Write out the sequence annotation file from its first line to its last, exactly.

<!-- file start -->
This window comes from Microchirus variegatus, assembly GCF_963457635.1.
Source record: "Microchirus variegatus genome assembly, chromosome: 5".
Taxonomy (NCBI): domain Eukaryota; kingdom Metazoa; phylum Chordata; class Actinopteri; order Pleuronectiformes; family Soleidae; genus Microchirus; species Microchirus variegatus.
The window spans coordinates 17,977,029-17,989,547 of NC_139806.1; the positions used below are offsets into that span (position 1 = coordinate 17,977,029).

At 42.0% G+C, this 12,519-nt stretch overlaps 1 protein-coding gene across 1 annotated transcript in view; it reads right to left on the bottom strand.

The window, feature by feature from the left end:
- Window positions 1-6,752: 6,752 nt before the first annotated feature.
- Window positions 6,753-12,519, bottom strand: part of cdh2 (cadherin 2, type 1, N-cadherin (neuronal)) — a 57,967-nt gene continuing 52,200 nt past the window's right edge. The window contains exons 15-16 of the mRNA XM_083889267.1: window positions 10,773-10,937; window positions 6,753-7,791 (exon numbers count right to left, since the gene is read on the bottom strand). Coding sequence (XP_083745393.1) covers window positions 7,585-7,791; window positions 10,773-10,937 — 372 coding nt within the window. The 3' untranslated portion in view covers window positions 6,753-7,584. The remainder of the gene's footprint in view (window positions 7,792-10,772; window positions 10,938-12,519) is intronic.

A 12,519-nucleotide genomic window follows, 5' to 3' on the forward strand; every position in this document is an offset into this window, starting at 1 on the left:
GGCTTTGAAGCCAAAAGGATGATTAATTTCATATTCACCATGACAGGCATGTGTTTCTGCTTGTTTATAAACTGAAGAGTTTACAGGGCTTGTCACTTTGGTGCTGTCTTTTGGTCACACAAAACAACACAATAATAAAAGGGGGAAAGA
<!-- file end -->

This window comes from Microchirus variegatus, assembly GCF_963457635.1.
Source record: "Microchirus variegatus genome assembly, chromosome: 5".
Taxonomy (NCBI): domain Eukaryota; kingdom Metazoa; phylum Chordata; class Actinopteri; order Pleuronectiformes; family Soleidae; genus Microchirus; species Microchirus variegatus.
The window spans coordinates 17,977,029-17,989,547 of NC_139806.1; the positions used below are offsets into that span (position 1 = coordinate 17,977,029).

At 42.0% G+C, this 12,519-nt stretch overlaps 1 protein-coding gene across 1 annotated transcript in view; it reads right to left on the bottom strand.

The window, feature by feature from the left end:
- Window positions 1-6,752: 6,752 nt before the first annotated feature.
- Window positions 6,753-12,519, bottom strand: part of cdh2 (cadherin 2, type 1, N-cadherin (neuronal)) — a 57,967-nt gene continuing 52,200 nt past the window's right edge. The window contains exons 15-16 of the mRNA XM_083889267.1: window positions 10,773-10,937; window positions 6,753-7,791 (exon numbers count right to left, since the gene is read on the bottom strand). Coding sequence (XP_083745393.1) covers window positions 7,585-7,791; window positions 10,773-10,937 — 372 coding nt within the window. The 3' untranslated portion in view covers window positions 6,753-7,584. The remainder of the gene's footprint in view (window positions 7,792-10,772; window positions 10,938-12,519) is intronic.

A 12,519-nucleotide genomic window follows, 5' to 3' on the forward strand; every position in this document is an offset into this window, starting at 1 on the left:
GGCTTTGAAGCCAAAAGGATGATTAATTTCATATTCACCATGACAGGCATGTGTTTCTGCTTGTTTATAAACTGAAGAGTTTACAGGGCTTGTCACTTTGGTGCTGTCTTTTGGTCACACAAAACAACACAATAATAAAAGGGGGAAAGA